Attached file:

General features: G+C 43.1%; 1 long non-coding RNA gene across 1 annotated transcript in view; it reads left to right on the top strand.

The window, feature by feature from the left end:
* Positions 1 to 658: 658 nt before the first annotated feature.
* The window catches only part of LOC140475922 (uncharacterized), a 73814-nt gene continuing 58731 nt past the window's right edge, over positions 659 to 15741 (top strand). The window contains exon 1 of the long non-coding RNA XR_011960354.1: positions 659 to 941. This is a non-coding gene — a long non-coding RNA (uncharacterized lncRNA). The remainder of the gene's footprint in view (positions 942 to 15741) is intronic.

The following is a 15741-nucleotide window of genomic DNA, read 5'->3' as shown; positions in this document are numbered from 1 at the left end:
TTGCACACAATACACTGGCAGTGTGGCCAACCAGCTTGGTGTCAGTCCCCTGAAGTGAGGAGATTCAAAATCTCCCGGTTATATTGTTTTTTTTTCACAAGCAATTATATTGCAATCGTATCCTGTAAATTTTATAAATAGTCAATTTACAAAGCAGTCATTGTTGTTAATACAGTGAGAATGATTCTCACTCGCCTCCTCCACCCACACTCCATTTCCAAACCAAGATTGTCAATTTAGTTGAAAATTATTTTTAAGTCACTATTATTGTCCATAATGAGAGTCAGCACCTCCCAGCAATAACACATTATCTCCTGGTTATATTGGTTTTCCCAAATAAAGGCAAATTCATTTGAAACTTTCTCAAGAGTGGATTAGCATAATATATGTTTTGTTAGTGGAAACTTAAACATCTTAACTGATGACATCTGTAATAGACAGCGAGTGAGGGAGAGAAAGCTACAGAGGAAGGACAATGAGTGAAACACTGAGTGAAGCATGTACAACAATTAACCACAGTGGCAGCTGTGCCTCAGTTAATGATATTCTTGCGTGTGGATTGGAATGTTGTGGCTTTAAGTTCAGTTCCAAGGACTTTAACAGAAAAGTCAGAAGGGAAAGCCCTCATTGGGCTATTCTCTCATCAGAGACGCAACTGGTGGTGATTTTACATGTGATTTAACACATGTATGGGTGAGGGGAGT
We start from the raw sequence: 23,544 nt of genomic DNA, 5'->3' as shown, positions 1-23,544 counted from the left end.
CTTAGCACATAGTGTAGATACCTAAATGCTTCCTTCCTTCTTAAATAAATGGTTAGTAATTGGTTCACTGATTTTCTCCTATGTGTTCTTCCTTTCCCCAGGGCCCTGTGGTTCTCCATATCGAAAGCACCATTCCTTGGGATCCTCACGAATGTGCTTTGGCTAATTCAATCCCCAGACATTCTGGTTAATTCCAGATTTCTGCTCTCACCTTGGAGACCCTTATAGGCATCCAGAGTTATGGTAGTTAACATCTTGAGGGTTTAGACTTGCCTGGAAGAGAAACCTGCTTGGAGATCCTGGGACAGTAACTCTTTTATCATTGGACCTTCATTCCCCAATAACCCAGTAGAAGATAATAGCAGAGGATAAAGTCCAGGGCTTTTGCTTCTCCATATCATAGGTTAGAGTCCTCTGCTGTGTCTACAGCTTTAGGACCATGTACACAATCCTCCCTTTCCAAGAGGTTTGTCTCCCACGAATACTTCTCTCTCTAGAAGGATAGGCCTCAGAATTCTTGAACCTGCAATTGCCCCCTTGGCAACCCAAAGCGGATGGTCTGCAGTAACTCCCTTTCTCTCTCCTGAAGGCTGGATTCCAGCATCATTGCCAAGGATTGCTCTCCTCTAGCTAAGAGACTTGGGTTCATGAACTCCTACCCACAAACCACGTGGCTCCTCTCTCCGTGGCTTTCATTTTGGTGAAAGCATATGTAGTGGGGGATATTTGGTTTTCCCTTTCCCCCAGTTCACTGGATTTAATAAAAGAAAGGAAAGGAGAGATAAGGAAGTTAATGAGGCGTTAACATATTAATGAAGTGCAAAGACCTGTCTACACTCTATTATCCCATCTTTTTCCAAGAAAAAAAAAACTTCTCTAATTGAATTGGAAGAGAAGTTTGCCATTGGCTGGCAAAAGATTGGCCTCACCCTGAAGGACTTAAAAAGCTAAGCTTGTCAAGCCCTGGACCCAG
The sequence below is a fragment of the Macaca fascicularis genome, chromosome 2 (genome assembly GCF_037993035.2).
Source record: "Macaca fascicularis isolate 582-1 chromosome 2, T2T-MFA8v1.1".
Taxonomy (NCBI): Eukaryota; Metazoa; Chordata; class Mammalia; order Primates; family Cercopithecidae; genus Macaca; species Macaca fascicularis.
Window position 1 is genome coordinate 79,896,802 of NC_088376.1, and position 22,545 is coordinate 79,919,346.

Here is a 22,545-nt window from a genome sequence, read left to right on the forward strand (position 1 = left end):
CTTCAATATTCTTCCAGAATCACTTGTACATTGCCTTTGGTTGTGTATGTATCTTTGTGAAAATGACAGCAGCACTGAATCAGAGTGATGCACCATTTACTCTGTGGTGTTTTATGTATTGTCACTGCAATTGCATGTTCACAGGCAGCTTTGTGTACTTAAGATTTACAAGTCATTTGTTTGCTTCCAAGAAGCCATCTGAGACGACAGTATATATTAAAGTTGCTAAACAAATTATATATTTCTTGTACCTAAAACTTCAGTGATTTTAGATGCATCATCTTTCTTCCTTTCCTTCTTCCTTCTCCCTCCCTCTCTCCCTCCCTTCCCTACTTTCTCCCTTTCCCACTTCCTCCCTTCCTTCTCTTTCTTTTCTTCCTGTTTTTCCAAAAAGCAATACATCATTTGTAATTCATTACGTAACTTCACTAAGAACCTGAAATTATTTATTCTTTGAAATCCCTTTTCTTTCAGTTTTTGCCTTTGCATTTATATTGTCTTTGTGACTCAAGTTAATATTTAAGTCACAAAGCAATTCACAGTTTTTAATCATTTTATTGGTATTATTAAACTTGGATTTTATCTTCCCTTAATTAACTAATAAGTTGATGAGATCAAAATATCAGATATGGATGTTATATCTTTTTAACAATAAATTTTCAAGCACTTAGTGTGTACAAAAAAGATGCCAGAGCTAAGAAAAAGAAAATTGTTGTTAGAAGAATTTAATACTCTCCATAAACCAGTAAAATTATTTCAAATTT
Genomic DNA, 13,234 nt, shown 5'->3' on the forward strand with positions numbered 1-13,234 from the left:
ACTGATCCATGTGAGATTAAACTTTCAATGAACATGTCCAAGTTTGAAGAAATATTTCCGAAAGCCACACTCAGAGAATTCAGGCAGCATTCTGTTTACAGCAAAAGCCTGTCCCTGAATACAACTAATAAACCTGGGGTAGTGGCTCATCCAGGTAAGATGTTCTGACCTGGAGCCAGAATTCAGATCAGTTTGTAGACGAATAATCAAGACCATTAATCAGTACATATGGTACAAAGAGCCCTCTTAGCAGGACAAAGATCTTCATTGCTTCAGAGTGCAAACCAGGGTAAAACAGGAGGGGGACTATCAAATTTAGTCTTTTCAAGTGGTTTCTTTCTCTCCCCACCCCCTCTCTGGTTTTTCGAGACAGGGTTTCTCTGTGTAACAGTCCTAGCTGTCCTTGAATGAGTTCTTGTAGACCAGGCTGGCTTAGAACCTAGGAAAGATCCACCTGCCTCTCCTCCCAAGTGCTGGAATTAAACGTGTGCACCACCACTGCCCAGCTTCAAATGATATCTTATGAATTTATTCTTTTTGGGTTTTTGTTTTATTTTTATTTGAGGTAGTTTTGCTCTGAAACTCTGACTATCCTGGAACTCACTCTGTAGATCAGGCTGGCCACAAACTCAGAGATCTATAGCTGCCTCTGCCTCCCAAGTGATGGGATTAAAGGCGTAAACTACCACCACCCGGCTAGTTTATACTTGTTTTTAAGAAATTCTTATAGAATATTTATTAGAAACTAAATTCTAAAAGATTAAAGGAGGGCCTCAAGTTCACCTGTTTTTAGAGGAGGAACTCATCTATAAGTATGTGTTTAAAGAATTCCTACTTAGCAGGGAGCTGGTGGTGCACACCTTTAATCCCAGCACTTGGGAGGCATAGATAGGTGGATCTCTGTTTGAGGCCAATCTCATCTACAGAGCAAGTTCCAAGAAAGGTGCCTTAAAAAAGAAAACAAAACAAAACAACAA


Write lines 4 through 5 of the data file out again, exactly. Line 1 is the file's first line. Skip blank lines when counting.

* The window catches only part of LOC140475922 (uncharacterized), a 73814-nt gene continuing 58731 nt past the window's right edge, over positions 659 to 15741 (top strand). The window contains exon 1 of the long non-coding RNA XR_011960354.1: positions 659 to 941. This is a non-coding gene — a long non-coding RNA (uncharacterized lncRNA). The remainder of the gene's footprint in view (positions 942 to 15741) is intronic.

The following is a 15741-nucleotide window of genomic DNA, read 5'->3' as shown; positions in this document are numbered from 1 at the left end: